Heather Lake and Emerald Lake: Gallatin Range
Heather Lake and Emerald Lake are two beautiful subalpine lakes that lie between Mount Chisolm and Overlook Mountain. These lakes are popular attractions in Hyalite Canyon, making the trail busy most of the year. Mountain bikers, hikers, horseback riders, and even dirt bike riders enjoy the East Fork Hyalite Creek Trail during its peak season (July 15th-September 4th). The crowd on the trail shouldn’t distract you too much along this scenic trail, the waterfalls and towering geological wonders will pull your attention to the trail and force you to take a break. Starting at the trailhead, you are soon rewarded by one of these marvels.
The trail immediately runs parallel along the East Fork Hyalite Creek. Although the trail stays above the creek most of the time, you will occasionally pass by a feeder creek or you will have an opportunity to slide down to the main creek to refill your water bottle. After approximately one mile, a curious outcropping appears. Millions of years ago, this breccia was formed from a basalt flow or eruption in the area. Similar to nearby Palisade Falls, basalt has played a large part in shaping Hyalite Canyon. As you hike the East Fork Hyalite Creek Trail don’t forget to look down, and see the remnants of basalt– the few remains of the violent history that the canyon has experienced. Moving uphill, many other geological attractions are just beside the trail.
Several waterfalls are within view while you hike along the trail. One of the unique properties of Hyalite Canyon is that its violent geological past has created a mixture of sedimentary, metamorphic, and igneous rocks. Since these rocks erode at different rates, the East Fork Hyalite Creek pushes the softer rocks downstream while leaving the denser and harder rocks where they lay. Over eons, this creates many of the waterfalls that you will see along this trail. Moving further up the trail, the grade increases.
The gradual uphill climb of the East Fork Hyalite Creek Trail now starts to change to switchbacks. You can look over your shoulder and see the canyon beneath you, and appreciate how high you’ve hiked. Dense forests give way to open meadows, and the tall walls of Mount Chisholm come into view. You can’t help but feel excited with the knowledge that you have almost reached your destination– Heather Lake is just a little over a mile away.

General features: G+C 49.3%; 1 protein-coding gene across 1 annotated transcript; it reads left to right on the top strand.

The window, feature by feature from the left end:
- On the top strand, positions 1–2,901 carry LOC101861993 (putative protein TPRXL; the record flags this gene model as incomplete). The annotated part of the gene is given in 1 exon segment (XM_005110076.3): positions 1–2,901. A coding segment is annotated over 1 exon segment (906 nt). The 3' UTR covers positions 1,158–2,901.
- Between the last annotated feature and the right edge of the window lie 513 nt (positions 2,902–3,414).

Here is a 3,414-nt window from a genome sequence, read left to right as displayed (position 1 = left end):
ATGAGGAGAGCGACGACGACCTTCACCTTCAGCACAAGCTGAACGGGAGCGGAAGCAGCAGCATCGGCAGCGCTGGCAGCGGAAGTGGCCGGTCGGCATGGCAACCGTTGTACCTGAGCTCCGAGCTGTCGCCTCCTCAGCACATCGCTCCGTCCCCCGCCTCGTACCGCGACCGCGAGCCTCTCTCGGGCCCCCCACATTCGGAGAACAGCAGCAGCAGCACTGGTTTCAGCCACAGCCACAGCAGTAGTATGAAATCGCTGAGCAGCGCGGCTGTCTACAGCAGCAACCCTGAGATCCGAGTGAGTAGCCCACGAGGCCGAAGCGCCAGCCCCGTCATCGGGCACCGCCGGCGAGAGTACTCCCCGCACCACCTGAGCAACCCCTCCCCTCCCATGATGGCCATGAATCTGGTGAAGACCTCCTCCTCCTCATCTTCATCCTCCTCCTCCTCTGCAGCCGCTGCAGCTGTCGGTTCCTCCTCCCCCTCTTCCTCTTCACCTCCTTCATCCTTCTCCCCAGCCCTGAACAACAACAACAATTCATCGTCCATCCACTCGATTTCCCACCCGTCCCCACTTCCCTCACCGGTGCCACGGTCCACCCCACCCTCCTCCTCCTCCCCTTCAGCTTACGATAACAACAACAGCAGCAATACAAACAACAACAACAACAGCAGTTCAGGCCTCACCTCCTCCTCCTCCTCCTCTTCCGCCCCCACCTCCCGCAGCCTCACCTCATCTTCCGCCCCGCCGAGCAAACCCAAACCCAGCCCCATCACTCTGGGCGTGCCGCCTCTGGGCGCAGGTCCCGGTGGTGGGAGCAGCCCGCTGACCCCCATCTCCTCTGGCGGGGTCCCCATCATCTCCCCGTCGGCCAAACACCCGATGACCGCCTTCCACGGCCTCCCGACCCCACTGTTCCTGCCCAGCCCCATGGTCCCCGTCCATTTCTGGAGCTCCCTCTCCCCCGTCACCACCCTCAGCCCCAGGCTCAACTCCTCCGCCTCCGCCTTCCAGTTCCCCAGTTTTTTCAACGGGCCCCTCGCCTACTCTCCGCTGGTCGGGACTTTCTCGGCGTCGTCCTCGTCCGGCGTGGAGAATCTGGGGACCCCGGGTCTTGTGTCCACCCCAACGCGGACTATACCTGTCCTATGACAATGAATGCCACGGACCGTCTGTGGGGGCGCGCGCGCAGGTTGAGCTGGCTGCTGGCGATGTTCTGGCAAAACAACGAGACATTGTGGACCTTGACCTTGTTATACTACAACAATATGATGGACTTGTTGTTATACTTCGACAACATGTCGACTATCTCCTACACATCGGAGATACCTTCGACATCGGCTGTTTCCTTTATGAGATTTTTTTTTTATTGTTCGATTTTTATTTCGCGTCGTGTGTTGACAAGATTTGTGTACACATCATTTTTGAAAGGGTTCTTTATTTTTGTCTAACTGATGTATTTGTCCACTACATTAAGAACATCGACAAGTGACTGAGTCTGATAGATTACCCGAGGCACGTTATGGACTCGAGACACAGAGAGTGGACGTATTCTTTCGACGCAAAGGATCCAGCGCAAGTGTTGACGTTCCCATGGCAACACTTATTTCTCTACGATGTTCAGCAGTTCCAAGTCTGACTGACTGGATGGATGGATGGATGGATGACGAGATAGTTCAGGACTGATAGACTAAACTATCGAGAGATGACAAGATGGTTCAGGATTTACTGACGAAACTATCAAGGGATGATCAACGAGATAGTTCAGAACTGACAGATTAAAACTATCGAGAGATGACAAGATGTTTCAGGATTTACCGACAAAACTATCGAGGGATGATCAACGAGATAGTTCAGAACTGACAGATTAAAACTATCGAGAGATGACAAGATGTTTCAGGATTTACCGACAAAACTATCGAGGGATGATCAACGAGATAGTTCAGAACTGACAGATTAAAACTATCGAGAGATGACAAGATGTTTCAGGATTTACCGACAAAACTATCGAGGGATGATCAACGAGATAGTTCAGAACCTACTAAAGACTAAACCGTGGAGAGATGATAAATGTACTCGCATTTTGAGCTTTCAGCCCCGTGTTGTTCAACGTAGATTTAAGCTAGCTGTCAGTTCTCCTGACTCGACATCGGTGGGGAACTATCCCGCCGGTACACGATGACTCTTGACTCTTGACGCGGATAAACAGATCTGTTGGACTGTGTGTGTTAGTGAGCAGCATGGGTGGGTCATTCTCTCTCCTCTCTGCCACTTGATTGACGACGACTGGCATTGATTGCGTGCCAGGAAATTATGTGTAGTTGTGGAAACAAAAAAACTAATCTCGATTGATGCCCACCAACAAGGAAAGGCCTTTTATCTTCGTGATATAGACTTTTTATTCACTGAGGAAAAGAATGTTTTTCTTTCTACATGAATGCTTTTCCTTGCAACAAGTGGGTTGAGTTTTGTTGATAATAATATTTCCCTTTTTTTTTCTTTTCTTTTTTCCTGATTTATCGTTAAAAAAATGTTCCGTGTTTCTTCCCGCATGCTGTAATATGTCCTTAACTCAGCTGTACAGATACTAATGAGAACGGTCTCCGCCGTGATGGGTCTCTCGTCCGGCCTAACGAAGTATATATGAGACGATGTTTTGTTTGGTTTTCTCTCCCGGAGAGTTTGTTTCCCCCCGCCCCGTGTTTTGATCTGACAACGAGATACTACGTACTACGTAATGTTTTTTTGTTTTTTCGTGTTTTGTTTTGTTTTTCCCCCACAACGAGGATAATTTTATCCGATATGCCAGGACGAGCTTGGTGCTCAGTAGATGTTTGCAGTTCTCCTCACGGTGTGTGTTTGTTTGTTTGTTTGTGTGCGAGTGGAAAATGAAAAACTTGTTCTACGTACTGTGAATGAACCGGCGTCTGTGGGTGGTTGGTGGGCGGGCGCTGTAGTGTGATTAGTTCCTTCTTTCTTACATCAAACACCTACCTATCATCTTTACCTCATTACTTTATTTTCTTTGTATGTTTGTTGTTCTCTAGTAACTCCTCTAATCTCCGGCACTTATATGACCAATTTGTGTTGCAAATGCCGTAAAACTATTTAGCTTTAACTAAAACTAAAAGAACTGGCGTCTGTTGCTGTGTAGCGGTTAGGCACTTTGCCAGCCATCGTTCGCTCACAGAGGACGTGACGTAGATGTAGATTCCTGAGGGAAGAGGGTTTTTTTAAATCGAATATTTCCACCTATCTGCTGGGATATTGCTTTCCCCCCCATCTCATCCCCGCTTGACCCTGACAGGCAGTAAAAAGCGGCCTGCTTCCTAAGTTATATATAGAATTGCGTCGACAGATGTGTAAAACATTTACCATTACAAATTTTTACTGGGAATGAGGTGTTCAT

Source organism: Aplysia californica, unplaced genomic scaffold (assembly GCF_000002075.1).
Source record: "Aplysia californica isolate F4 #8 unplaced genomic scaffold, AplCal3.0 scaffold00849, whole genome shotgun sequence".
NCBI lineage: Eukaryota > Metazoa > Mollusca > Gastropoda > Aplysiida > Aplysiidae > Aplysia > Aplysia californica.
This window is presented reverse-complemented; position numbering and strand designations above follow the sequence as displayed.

The trail leads to a creek crossing before Emerald Lake, giving you the option of using a sturdy one-man bridge, or to cross the shallow creek on foot. The trail then runs nearly flat until Emerald Lake is within view. This shallow lake supports grayling, a worthy distraction from your final destination. Pushing forward along the trail, you are presented with a couple of short hills. Finally, after 5 ½ miles from the trailhead (arguably, more like 6), Heather Lake comes into view.
Hiking down to the moist trail that surrounds Heather Lake, you have a few options. If you plan on fishing for the cutthroat trout that reside in Heather Lake, you might be better off following the trail counter-clockwise (west). Otherwise, the best campsites are located on the eastern side of the lake. Although there are a couple of campsites on the west end of the lake, there is far more firewood on the eastern shore, and the terrain is flatter. The mosquitoes aren’t as bad on the eastern shore either, but hopefully you’ll still bring plenty of bug spray for the ever-present mosquitos and biting flies.
When you’re ready to leave Heather Lake, head back down the trail towards the trailhead. Hike down the first few steepest miles, being careful not to lose your footing. The East Fork Hyalite Trail also has numerous shortcuts that other hikers have made, please avoid these at all costs. Hiking down these shortcuts not only harms the plants growing beside the trail, but it also interferes with the trail’s drainage. Your cooperation with this rule is appreciated by everyone, especially the forest service. Keeping this trail clean and maintained is a tough job, let’s make their job easier so that more hikers can enjoy Emerald Lake and Heather Lake.
Directions to the Trailhead
From Bozeman, drive on S 19th Ave for approximately 6.5 miles. Turn left onto Hyalite Canyon Road, and then bear left at the Y at the end of the road. From there, follow the road to the East Fork Hyalite Trailhead.